Bradley, Clark become faces of Tour's ban opposition

By Doug FergusonFebruary 25, 2013, 11:35 pm

MARANA, Ariz. – Bruce Lietzke would have noticed a banana inside the cover of his long putter.

One of the famous stories about Lietzke, a 13-time winner on the PGA Tour, is that he never touched a club when he wasn't on Tour. His caddie didn't believe him, so at the end of the 1984 season, he put a banana inside the head cover of Lietzke's driver before zipping up the travel bag. Some 15 weeks later at the Bob Hope Classic, the caddie excitedly unzipped the travel bag.

The stench should have been the first clue.

''Sure enough, he pulled off that head cover and the banana ... it was not yellow,'' Lietzke said Monday. ''It was black, nasty, fungus. He said he'd never doubt me again.''

Lietzke confessed to breaking his own rules when it came to the broom-handled putter that he picked up at the Phoenix Open in 1991 and used the rest of his career. Even in his down time, he would tinker with the length of the putter and practice with it. And he wonders what the conversation would have been like today if that 1991 PGA Championship had turned out differently.

Lietzke was the runner-up at Crooked Stick behind a big-hitting rookie named John Daly. Imagine if Lietzke had won that major.

Would the USGA have banned the putter he anchored against his chest?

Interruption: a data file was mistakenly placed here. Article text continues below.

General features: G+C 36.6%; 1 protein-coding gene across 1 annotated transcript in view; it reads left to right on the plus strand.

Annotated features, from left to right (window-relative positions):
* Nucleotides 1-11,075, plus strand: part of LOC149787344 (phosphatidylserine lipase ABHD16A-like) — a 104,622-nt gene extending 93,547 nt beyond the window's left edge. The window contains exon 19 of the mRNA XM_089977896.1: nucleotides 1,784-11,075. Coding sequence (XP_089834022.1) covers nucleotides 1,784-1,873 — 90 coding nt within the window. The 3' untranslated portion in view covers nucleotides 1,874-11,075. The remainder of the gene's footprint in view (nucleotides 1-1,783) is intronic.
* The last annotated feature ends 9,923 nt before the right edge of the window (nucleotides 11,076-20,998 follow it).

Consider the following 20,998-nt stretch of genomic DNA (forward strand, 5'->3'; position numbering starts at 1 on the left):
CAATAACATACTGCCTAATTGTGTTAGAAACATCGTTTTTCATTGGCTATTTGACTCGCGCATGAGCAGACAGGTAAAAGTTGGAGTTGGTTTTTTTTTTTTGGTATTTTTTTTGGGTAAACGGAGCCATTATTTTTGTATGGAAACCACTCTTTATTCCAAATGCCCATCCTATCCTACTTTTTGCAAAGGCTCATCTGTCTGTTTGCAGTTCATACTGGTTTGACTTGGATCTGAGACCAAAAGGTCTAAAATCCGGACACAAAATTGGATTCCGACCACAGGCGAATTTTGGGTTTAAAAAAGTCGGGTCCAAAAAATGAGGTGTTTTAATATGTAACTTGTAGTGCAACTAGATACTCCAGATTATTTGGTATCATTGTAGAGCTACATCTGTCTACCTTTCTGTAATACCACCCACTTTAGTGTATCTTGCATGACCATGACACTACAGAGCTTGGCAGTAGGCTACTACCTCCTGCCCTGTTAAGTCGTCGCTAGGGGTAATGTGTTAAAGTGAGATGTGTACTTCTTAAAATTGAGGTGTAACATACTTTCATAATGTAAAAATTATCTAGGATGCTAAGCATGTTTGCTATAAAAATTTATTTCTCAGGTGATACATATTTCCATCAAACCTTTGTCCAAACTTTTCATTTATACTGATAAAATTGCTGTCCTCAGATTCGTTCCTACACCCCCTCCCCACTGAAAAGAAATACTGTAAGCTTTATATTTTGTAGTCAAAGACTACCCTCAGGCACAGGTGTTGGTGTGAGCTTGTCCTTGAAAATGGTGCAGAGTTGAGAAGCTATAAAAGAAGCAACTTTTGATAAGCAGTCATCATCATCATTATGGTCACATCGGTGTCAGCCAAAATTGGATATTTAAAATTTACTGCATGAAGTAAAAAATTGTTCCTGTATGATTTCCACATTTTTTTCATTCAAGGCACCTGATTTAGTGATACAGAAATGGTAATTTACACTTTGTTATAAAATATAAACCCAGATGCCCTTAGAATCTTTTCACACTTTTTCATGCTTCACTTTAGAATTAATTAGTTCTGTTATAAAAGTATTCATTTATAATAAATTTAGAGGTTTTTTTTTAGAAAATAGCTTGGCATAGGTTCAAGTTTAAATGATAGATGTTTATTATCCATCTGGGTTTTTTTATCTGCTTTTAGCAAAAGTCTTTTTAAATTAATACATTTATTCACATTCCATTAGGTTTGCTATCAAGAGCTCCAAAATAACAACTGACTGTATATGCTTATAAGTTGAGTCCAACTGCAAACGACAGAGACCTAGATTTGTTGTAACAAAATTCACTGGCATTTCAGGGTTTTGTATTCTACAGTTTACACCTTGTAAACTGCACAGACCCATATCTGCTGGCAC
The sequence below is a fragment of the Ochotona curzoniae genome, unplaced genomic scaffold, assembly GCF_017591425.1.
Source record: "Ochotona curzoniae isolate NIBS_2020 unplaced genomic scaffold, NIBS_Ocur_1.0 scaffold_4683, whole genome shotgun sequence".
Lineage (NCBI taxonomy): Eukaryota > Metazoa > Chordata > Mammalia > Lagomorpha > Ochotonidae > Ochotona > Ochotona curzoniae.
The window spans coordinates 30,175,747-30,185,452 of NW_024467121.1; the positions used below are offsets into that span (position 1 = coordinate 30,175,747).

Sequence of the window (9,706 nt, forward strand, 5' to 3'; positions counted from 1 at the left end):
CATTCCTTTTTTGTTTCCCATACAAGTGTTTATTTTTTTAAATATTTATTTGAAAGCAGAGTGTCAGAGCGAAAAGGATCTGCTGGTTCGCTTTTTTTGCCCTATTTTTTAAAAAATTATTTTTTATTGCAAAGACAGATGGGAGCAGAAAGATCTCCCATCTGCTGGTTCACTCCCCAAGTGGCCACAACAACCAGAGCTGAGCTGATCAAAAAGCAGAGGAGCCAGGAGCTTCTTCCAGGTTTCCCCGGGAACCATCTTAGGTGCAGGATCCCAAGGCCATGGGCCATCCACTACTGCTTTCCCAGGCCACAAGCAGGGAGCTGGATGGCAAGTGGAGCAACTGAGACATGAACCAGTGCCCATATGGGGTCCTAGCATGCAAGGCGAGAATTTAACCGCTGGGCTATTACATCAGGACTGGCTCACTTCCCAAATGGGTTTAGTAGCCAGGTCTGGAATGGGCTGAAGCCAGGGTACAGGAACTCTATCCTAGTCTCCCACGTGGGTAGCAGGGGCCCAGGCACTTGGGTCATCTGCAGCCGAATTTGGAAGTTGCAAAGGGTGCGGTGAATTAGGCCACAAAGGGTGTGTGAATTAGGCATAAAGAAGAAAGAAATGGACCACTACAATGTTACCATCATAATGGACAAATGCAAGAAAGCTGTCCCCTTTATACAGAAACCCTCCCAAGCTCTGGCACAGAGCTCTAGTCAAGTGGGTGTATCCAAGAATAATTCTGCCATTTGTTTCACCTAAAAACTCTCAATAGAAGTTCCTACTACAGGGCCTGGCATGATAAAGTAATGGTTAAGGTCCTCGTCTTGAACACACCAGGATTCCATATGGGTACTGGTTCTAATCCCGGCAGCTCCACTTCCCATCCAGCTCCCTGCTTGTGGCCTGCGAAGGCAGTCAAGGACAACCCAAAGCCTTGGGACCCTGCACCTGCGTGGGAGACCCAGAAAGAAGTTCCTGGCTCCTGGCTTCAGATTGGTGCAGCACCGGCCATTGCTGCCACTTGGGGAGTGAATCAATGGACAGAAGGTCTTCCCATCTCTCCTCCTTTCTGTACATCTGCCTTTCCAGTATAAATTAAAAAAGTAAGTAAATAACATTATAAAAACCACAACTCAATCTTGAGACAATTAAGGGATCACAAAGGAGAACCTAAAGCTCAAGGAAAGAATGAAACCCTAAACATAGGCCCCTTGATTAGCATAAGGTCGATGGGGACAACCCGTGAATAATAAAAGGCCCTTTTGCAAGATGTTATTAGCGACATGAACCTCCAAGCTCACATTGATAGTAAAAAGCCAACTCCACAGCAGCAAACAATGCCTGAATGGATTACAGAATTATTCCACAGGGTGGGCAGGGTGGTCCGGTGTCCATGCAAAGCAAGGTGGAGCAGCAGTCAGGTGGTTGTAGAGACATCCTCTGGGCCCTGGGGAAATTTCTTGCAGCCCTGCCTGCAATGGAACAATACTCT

''I think so,'' Lietzke said. ''Judging by their reaction to major successes, I guess they were just waiting for this to happen. The USGA should have made a statement then. If I had won the PGA Championship, they might have tried to outlaw it. And if you look back on it, most people would have gone along with it.''

That was one of the arguments PGA Tour commissioner Tim Finchem put forth Sunday when he said the Tour was against the proposed rule that would ban the anchored stroke primarily used for long putters and belly putters.

Without any empirical evidence that an anchored stroke is easier, why ban it?

And after all these years, why now?

The faces in this discussion – and that's all it is right now – are Keegan Bradley and Tim Clark, for vastly different reasons.

It was Bradley's win at the PGA Championship that prompted serious talk about the future of anchored strokes. Bradley now is lumped in with three of the last five major champions using a belly putter, but he was the catalyst.

European Tour chief executive George O'Grady said the conversations between golf's administrators and the governing bodies about the future of the long putters began last year at The Masters.

That was before Webb Simpson won the U.S. Open and Ernie Els won the British Open, which ramped up the attention.

As for Clark?

It was his dignified speech at Torrey Pines that led even the staunch opponents of long putters to look at them differently. More than one person in the room that night has described his presentation as a game-changer.

That much was reflected in the overwhelming support from the Player Advisory Council and player-directors on the tour's policy board that the PGA Tour should oppose the USGA on this rule.

The tricky part is figuring out where this will lead.